As with most bloggers, regarding trading vehicles, your focus is on stocks, ETFs, options, and futures contracts, most of which have bid/ask spreads, and commissions, etc. which are expensive hurdles to overcome on each side of a short term trade.

Do you ever think of using no load mutual funds as trading vehicles?

The sector and index (some leveraged) funds at Rydex are but one example. Their Dynamic (leveraged) index funds can be traded intra day with 1030 am and 3:45pm deadlines. Simple, efficient, no transaction costs, market makers, or commissions.

Going beyond this, if you are biased to be long, why not use a managed mutual fund with a higher alpha manager, thereby increasing your potential for profit on the trade. Such funds are identifiable using relative strength analysis.

Just seems to me that by not including mutual funds as potential trading vehicles you are missing out on some good trading vehicles
with much reduced trading costs, slippage, etc.

This would be one way to reduce stress.

Regards, Jim P.

Kevin said...

Hi Jim,

I never really looked into trading no load mutual funds although I've heard them mentioned countless times throught the years. I'm just wondering what kind of volatility these no load mutual funds have intra day. They might not be volatile enough to trade over the short term but your other reasons for trading them are excellent. Thanks for taking the time out to comment.

gurlate said...

if an avg trader is only right about a coin toss (50%)..than what is the incentive in trading (a time consuming affair for sure)..trader should at least be able to live off trading..
i keep my day job..and i keep my trades for weeks and not for ours/minutes...
abt the market i still have strong feelings about its downside

HeadlineCharts said...

Hi, I completely agree with Jim regarding trading no load funds or the proshares. I also think it helps to step back and look at the weeklies and Monthly chart and add the perspective they provide.

Kevin said...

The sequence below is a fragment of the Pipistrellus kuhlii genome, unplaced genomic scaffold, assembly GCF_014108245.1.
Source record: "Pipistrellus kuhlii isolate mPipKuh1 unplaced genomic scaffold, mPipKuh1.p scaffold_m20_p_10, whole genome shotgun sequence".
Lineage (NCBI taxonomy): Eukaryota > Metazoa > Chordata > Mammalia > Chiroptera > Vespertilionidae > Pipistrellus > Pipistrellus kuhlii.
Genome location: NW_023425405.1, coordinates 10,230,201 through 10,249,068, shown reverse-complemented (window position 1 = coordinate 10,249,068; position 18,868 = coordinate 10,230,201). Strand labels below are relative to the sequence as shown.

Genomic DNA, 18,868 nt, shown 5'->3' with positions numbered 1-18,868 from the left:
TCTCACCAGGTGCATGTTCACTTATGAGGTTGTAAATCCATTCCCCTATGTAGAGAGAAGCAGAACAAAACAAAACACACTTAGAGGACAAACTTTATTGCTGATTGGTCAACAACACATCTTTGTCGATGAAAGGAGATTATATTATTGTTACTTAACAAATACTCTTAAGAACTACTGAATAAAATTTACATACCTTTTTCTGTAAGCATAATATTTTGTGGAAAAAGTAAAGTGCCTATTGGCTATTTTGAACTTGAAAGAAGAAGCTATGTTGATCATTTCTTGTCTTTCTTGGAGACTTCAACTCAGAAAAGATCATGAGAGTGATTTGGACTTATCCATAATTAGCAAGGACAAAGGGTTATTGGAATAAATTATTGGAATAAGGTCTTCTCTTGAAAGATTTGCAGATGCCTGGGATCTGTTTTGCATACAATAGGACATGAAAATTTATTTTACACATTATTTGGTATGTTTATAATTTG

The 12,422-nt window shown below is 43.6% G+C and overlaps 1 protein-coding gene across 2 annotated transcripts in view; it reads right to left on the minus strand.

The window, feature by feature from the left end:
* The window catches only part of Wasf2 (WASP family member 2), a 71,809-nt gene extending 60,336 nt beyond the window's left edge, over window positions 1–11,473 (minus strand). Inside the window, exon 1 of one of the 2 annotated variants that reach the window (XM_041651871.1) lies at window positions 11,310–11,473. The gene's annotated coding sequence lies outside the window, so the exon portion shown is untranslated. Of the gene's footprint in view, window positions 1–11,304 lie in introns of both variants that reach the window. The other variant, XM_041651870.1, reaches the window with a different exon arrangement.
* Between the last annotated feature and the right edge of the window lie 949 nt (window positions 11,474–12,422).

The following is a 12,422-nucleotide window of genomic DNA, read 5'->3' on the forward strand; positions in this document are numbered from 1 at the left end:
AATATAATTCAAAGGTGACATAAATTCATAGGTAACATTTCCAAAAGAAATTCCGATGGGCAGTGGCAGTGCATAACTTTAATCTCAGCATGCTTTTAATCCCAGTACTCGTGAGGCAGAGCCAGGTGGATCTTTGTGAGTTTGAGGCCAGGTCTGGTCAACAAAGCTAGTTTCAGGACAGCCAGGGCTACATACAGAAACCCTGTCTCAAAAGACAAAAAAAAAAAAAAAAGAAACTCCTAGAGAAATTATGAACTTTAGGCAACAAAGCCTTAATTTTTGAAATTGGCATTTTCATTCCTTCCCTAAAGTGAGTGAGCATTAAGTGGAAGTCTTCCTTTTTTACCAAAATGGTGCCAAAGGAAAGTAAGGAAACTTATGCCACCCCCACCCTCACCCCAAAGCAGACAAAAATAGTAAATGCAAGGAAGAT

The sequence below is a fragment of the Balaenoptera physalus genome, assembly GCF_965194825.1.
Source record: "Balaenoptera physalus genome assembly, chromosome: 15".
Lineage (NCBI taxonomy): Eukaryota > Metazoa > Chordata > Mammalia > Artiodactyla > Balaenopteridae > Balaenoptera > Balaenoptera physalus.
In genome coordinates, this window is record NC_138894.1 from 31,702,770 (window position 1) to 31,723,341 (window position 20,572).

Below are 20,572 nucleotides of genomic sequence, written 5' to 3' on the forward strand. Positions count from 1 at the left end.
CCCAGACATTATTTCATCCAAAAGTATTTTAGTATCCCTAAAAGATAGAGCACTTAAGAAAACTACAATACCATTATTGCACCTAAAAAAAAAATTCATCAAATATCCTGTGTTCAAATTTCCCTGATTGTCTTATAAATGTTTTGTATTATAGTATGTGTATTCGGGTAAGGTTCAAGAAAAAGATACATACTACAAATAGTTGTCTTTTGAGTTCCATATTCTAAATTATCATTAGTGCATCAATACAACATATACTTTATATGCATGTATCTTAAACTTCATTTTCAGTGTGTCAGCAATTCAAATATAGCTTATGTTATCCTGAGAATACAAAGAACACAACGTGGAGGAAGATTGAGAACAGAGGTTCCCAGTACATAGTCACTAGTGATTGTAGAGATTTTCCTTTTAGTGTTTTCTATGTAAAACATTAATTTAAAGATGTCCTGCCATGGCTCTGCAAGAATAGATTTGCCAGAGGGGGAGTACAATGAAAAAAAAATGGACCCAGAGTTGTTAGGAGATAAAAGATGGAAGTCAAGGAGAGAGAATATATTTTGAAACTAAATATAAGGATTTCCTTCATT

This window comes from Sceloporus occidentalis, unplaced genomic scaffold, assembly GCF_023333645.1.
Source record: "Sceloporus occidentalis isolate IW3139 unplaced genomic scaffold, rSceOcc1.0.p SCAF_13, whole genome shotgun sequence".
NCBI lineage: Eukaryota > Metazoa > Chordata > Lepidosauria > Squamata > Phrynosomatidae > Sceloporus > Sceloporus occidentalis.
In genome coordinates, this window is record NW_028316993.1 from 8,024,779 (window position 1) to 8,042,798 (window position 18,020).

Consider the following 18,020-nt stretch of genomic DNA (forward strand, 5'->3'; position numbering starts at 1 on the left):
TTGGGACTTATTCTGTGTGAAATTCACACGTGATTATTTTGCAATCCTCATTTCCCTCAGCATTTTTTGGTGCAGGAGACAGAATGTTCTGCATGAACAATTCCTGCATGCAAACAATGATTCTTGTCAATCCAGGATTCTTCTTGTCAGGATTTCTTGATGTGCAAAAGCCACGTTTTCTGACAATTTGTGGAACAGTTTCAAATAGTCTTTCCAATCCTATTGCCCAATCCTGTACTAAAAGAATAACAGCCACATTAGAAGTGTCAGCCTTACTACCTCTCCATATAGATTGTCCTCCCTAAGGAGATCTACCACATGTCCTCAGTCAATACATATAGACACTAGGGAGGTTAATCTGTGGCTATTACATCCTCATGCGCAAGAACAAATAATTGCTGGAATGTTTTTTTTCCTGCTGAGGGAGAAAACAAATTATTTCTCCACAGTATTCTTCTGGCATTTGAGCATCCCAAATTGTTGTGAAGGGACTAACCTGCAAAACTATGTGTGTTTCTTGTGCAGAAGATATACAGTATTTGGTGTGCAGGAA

Hi Gurlate,

You can be right only 30% of the time and still make a very nice living trading. It's all about how much you make when you are right and ho much you lose when you are wrong.

If you make on average 2 times as much as you lose and you are right 50% of the time, you will make an enormous amount of money over time.

Dogwood said...

Nice post Kevin.

I've tried to eliminate the emotions from my long term trading by using a trend following system.

I don't try to guess the direction of the market, I just let the system do the work.

If the system starts issuing buy signals, then the market is going up. Simple. No guess work. Just execute the signals, place my stops, and get out of the way.

If the buy signals become few and far between, or nonexistent, then the market is either going sideways or down and I just wait, or day trade around my long positions until the buy signals return.

My challenge is finding an effective day trading strategy and keeping emotions out of that activity!

Missy said...

If you can actually get your winners to outperform your losers @ a minimum 3/1 clip, you can be even worse than 50% and make money. Just like poker, you need to lose many/most of the time before you can win. Its all in capital mgmt and taking the right risks to gain the appropriate rewards. That's why we play the trading game, it will never be perfect but the odds are definitely better than any table game including poker that I have found. Keep up the great posts.